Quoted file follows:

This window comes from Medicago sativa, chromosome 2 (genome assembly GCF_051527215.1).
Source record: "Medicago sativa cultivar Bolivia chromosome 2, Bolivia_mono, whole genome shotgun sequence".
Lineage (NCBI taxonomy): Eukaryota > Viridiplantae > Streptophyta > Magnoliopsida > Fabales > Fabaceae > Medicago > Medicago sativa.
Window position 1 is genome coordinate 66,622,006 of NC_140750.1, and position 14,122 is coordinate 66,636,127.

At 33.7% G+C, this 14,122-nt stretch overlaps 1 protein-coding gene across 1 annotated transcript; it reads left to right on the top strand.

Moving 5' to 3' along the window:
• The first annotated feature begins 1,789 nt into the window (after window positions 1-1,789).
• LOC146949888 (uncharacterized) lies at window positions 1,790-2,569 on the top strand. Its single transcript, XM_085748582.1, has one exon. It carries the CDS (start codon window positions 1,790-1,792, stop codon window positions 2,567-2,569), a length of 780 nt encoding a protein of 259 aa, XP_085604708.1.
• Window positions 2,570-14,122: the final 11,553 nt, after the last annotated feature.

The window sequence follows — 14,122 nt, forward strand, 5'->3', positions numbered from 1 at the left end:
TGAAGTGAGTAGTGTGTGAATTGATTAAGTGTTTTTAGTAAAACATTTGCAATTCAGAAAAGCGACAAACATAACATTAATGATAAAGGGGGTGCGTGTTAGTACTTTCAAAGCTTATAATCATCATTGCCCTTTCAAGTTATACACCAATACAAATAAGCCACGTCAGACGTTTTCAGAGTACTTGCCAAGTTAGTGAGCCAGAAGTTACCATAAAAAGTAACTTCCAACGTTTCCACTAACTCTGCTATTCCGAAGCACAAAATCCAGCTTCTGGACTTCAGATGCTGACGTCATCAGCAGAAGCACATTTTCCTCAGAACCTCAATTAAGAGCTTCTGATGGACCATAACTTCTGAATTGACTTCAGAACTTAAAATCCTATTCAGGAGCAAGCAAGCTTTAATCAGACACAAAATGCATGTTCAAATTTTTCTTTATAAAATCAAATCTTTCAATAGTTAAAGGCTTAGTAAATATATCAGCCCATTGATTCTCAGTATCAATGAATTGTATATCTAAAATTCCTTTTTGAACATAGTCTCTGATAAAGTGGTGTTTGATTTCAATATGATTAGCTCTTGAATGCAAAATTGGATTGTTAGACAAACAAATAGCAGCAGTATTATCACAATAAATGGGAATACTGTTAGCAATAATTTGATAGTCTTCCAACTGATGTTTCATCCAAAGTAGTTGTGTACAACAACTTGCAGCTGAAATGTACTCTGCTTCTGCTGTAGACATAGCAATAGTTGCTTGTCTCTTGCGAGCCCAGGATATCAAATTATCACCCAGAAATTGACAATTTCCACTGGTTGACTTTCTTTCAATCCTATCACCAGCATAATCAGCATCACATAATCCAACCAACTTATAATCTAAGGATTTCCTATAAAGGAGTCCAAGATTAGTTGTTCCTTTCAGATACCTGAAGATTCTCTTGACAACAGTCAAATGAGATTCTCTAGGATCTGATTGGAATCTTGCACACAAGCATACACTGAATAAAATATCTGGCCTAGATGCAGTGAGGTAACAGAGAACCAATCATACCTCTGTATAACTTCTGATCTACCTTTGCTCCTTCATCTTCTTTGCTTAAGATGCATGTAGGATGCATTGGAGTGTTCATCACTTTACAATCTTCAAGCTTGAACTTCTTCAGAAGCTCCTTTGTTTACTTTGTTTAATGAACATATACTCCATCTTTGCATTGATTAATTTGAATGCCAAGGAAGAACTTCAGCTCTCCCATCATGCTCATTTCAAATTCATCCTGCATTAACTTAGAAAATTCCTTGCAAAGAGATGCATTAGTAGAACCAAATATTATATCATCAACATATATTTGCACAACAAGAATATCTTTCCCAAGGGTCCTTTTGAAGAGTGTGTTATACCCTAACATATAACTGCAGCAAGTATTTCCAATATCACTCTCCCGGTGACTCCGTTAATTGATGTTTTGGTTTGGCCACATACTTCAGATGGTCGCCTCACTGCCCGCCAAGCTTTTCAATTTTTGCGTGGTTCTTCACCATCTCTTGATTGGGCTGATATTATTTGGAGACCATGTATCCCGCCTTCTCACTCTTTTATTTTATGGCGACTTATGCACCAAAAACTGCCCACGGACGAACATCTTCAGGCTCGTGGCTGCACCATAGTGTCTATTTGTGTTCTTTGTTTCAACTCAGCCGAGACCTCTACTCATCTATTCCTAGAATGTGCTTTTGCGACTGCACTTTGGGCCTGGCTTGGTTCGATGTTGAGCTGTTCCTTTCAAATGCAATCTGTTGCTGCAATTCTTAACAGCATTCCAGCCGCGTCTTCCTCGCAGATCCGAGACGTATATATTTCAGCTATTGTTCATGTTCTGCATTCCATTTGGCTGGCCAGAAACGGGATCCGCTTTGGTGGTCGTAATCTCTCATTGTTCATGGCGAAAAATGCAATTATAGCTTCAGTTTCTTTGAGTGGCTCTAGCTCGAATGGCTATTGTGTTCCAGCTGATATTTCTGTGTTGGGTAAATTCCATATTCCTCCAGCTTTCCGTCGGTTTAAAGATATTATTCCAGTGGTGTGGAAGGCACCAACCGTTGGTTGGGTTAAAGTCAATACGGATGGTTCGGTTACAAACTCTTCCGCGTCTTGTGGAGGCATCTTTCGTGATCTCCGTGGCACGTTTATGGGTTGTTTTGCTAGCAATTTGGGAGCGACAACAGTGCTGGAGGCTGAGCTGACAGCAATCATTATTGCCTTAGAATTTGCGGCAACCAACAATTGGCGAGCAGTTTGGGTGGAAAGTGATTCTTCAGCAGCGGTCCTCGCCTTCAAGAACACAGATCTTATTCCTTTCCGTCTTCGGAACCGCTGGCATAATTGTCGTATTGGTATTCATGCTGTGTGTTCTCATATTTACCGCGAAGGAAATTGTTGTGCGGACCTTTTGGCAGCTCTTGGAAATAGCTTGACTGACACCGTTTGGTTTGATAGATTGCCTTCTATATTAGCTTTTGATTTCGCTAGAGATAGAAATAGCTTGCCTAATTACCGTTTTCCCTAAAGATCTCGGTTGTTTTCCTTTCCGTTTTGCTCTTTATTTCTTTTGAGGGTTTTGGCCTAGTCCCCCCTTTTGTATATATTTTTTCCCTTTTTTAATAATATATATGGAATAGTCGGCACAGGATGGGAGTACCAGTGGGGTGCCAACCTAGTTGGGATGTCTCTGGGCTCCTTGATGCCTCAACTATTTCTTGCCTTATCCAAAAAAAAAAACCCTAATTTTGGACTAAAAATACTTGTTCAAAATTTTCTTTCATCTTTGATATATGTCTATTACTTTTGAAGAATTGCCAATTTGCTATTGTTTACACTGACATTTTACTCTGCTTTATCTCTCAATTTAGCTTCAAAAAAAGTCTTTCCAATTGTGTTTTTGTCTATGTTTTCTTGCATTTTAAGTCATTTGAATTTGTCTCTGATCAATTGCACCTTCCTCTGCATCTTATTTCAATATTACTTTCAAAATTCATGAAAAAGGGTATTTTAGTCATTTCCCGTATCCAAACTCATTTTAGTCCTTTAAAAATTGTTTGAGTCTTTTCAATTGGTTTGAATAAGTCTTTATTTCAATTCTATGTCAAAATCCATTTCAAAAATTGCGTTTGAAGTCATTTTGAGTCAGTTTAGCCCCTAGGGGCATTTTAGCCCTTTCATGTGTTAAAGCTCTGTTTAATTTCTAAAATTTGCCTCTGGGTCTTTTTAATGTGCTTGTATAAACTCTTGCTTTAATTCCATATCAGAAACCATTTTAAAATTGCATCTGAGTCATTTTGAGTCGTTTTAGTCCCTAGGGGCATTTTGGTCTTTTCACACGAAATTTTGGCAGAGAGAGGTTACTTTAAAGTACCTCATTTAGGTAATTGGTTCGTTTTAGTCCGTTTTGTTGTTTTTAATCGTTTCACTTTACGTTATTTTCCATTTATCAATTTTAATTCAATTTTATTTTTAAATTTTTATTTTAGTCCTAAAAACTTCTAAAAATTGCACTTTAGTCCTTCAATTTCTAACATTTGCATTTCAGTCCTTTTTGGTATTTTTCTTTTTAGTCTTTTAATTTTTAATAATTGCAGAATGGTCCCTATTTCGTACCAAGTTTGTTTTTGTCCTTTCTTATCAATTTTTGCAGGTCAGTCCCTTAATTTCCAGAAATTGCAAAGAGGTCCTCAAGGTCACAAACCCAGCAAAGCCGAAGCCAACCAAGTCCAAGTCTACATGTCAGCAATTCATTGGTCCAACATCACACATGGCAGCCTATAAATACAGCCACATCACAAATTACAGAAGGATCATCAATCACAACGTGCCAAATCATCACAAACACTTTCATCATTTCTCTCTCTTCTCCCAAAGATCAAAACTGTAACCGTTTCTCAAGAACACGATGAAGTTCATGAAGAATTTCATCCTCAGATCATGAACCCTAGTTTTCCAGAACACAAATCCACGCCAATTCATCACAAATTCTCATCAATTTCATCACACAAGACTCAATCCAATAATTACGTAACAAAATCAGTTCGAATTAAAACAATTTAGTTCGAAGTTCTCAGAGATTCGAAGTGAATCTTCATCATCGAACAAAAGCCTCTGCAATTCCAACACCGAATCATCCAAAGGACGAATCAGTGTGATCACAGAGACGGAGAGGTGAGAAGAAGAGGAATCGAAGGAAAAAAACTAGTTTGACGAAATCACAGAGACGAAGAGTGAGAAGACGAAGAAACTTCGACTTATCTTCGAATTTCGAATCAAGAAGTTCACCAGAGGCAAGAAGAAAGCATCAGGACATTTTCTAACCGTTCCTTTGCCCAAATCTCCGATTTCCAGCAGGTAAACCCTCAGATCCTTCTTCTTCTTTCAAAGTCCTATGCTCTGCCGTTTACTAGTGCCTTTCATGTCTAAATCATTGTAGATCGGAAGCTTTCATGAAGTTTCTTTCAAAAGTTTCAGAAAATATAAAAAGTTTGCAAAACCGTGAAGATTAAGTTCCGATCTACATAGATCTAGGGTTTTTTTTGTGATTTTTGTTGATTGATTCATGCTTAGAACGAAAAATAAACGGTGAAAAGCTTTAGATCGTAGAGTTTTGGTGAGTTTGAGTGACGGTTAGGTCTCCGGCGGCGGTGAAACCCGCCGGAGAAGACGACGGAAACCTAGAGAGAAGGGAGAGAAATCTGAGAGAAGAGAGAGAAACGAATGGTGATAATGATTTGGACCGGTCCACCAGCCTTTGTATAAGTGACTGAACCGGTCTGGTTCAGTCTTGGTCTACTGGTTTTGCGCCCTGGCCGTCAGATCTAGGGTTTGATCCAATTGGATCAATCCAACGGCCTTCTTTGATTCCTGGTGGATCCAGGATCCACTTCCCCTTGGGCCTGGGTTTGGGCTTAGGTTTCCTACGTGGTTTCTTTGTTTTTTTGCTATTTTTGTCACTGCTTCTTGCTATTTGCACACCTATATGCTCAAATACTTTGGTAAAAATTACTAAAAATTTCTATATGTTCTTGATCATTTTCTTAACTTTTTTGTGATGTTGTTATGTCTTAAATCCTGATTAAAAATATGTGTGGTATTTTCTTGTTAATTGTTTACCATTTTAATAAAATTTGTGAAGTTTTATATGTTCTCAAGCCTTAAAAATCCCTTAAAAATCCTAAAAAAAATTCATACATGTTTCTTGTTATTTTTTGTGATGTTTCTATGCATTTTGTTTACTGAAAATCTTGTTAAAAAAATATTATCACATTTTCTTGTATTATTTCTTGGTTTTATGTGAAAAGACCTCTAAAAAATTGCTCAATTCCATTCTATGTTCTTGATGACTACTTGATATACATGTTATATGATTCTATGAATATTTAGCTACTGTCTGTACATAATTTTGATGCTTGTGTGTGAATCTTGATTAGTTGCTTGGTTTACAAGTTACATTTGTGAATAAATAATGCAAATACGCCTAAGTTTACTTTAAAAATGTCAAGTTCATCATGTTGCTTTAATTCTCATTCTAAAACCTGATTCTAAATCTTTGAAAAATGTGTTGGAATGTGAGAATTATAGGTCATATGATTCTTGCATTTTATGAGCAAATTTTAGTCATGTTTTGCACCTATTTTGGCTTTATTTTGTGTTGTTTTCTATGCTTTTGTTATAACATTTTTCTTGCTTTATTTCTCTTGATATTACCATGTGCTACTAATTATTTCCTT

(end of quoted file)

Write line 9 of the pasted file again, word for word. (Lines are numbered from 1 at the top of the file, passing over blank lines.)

• Window positions 2,570-14,122: the final 11,553 nt, after the last annotated feature.